Theresa May’s so-called toughness would be easier to applaud if she took Brexit to the people once more

Sean O'Grady

Normally I would not be so rude as to compare the prime minister to an old banger, but, watching her on Sky News with Sophy Ridge defiantly defending her Brexit deal, I couldn’t help but be reminded of an old Top Gear stunt, of all things.

This was the episode when they set out to find the toughest car in the world, and they tried to destroy a Toyota pick-up truck. They smashed it about so much it was almost unrecognisable by the time they’d done with it. Jeremy Clarkson drove it down a flight of near vertical concrete steps, reversed it into a tree, attempted to drown it in the Bristol Channel, dropped a caravan on it, hit it with a wrecking ball and finally just set fire to it.

Started first time. Just like Theresa, though a little Scotch acts as her WD40. So the Toyota just kept going. Remind you of anybody? Nowadays Toyota advertise their truck with the slogan “In Case of Apocalypse”. The Tories could do the same with their leader.

Which brings us to Brexit, that apocalyptic unstable load stowed in Theresa May’s boot. She has a simple argument that keeps her on the road. This is “the deal”. There’s no more dreaming. You can’t have the Brexit you voted for (whatever that may be) because the Europeans won’t let you have it. There are no more talks.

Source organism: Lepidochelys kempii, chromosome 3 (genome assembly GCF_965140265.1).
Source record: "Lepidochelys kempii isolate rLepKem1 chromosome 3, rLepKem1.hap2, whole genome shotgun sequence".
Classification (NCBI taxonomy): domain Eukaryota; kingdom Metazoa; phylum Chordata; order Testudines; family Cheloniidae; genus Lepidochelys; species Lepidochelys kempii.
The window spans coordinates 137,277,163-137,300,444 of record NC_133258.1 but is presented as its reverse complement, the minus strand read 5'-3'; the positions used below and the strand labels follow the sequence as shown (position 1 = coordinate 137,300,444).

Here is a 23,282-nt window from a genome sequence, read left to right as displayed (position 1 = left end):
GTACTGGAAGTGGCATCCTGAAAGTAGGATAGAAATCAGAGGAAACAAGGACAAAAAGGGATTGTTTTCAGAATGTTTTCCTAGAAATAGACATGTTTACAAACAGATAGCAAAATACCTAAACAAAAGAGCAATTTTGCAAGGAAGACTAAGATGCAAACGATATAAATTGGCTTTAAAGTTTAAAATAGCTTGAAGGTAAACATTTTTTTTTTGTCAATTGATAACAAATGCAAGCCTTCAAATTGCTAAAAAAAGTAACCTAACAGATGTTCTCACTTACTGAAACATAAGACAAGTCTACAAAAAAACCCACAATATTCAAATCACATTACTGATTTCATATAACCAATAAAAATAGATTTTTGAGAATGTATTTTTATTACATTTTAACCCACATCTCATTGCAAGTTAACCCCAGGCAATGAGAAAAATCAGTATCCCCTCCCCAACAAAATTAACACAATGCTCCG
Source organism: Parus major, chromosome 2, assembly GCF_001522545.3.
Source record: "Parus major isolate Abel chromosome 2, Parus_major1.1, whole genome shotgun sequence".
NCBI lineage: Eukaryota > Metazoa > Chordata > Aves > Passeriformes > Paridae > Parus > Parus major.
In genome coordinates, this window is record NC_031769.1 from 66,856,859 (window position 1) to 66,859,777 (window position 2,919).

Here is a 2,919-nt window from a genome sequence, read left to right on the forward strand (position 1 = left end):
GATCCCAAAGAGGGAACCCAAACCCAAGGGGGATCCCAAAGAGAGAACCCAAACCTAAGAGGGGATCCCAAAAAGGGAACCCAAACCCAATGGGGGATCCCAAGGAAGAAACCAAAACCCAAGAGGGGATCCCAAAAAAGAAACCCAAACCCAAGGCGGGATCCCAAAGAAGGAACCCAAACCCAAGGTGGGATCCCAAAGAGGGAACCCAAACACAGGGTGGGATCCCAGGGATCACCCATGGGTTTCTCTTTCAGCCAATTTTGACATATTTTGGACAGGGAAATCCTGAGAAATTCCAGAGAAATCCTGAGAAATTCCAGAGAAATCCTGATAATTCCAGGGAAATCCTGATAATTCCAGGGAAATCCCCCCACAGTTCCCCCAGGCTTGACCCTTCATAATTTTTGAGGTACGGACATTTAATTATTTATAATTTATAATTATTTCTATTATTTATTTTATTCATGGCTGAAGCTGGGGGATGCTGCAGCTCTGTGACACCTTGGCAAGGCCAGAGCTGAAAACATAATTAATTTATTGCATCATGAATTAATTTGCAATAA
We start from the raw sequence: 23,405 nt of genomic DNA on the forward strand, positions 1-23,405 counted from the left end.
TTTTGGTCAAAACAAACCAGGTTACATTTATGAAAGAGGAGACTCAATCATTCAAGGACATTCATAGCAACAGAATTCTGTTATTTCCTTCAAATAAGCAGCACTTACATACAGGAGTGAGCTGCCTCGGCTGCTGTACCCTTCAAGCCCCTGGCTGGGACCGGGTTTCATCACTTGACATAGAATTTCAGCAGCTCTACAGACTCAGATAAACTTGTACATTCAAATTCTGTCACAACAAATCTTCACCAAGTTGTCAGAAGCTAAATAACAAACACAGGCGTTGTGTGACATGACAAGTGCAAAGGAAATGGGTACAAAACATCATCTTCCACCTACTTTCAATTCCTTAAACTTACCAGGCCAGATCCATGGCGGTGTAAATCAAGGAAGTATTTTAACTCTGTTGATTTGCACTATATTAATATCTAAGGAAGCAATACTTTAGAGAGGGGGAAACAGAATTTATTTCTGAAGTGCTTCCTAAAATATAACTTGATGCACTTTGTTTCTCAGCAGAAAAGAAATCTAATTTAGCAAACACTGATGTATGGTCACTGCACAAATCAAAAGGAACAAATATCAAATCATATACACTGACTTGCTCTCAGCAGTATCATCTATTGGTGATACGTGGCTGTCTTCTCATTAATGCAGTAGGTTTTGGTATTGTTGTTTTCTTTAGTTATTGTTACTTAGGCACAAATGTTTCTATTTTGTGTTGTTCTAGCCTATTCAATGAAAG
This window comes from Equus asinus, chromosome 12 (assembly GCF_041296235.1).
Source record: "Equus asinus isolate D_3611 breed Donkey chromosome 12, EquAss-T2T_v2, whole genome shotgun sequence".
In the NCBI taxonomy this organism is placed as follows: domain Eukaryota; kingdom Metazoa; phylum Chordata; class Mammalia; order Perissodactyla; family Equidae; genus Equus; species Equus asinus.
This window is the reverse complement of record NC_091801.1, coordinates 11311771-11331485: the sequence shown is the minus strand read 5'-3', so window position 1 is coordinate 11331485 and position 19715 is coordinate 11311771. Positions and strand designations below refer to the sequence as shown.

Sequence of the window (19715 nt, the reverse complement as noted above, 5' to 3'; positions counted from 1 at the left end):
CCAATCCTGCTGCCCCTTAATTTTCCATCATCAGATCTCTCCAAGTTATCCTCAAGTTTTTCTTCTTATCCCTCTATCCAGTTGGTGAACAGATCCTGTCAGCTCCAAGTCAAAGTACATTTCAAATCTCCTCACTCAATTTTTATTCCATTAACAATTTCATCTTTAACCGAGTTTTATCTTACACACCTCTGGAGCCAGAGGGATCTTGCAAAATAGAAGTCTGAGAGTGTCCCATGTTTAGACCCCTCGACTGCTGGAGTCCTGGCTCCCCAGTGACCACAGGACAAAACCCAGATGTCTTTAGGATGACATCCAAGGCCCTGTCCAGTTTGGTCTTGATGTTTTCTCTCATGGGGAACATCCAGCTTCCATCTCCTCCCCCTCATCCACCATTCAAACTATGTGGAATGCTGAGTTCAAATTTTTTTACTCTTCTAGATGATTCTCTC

Her critics, such as Dominic Raab, say that we should stand up to “Brussels bullies” and walk away from the negotiations. To which the response has to be: first, we started this playground scrap; second, they’re bigger than us; third, the best way to deal with a bully is to get into their gang or, now we’ve left the gang, try and be as friendly as you can. What you don’t do is walk off and start self-harming while they get on with taking the Greeks’ dinner money off them and calling the Italians names.

She will win her votes of confidence because the alternatives are all worse. Apparently Jacob Rees-Mogg is to be chancellor in a Boris government. How compelling is that?

She may also get her policy through because the alternatives are worse, but that is harder to see. She could, and should, have the courage to take her deal to the people and have it subjected to full-on public scrutiny and a vote.

She should give us the Final Say, and put her deal against Remain, and settle things for ever. She has started echoing Mrs Thatcher in saying “there is no alternative” to her deal, a nice touch. It is true it is the only deal around – but there remains the alternative to her Brexit deal, and that is to remain in the EU. She should be tough enough to take her case to the people she professes to serve, and to face that challenge too. She might even survive.